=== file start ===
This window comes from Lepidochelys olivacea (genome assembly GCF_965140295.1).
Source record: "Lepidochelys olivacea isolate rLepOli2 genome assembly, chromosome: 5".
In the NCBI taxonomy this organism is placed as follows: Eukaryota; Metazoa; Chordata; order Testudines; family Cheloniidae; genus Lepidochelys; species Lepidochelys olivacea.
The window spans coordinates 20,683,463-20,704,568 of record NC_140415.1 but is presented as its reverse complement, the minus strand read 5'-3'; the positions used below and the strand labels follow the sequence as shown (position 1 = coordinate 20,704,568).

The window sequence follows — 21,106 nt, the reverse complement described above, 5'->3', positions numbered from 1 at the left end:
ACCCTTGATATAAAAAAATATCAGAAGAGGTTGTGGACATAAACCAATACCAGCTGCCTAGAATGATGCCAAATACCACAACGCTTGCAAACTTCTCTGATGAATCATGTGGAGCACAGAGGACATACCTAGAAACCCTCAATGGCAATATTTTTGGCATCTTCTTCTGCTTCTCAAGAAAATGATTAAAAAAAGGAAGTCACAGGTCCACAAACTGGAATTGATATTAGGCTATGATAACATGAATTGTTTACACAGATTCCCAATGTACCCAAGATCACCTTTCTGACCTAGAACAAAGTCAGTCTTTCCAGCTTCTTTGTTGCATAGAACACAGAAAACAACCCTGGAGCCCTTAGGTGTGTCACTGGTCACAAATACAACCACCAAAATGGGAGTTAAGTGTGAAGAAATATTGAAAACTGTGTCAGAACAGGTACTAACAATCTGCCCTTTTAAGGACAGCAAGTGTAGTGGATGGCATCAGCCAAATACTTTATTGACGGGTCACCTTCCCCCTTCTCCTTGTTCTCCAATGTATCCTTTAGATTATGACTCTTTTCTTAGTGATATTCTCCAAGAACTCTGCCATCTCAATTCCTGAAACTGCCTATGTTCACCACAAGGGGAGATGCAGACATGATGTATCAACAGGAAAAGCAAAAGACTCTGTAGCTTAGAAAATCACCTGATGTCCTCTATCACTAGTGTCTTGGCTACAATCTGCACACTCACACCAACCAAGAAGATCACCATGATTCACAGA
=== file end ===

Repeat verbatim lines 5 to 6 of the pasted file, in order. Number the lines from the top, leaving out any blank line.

The window sequence follows — 21,106 nt, the reverse complement described above, 5'->3', positions numbered from 1 at the left end:
ACCCTTGATATAAAAAAATATCAGAAGAGGTTGTGGACATAAACCAATACCAGCTGCCTAGAATGATGCCAAATACCACAACGCTTGCAAACTTCTCTGATGAATCATGTGGAGCACAGAGGACATACCTAGAAACCCTCAATGGCAATATTTTTGGCATCTTCTTCTGCTTCTCAAGAAAATGATTAAAAAAAGGAAGTCACAGGTCCACAAACTGGAATTGATATTAGGCTATGATAACATGAATTGTTTACACAGATTCCCAATGTACCCAAGATCACCTTTCTGACCTAGAACAAAGTCAGTCTTTCCAGCTTCTTTGTTGCATAGAACACAGAAAACAACCCTGGAGCCCTTAGGTGTGTCACTGGTCACAAATACAACCACCAAAATGGGAGTTAAGTGTGAAGAAATATTGAAAACTGTGTCAGAACAGGTACTAACAATCTGCCCTTTTAAGGACAGCAAGTGTAGTGGATGGCATCAGCCAAATACTTTATTGACGGGTCACCTTCCCCCTTCTCCTTGTTCTCCAATGTATCCTTTAGATTATGACTCTTTTCTTAGTGATATTCTCCAAGAACTCTGCCATCTCAATTCCTGAAACTGCCTATGTTCACCACAAGGGGAGATGCAGACATGATGTATCAACAGGAAAAGCAAAAGACTCTGTAGCTTAGAAAATCACCTGATGTCCTCTATCACTAGTGTCTTGGCTACAATCTGCACACTCACACCAACCAAGAAGATCACCATGATTCACAGA